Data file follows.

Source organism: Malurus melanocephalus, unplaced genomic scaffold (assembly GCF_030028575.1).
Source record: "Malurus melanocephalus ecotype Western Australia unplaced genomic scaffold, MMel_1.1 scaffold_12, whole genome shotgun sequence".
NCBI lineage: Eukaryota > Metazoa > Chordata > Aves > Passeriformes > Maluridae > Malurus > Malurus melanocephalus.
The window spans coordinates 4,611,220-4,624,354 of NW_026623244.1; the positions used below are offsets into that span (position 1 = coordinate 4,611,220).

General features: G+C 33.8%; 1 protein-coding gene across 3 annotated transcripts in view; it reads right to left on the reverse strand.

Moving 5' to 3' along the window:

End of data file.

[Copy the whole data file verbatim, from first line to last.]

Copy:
Source organism: Malurus melanocephalus, unplaced genomic scaffold (assembly GCF_030028575.1).
Source record: "Malurus melanocephalus ecotype Western Australia unplaced genomic scaffold, MMel_1.1 scaffold_12, whole genome shotgun sequence".
NCBI lineage: Eukaryota > Metazoa > Chordata > Aves > Passeriformes > Maluridae > Malurus > Malurus melanocephalus.
The window spans coordinates 4,611,220-4,624,354 of NW_026623244.1; the positions used below are offsets into that span (position 1 = coordinate 4,611,220).

General features: G+C 33.8%; 1 protein-coding gene across 3 annotated transcripts in view; it reads right to left on the reverse strand.

Moving 5' to 3' along the window: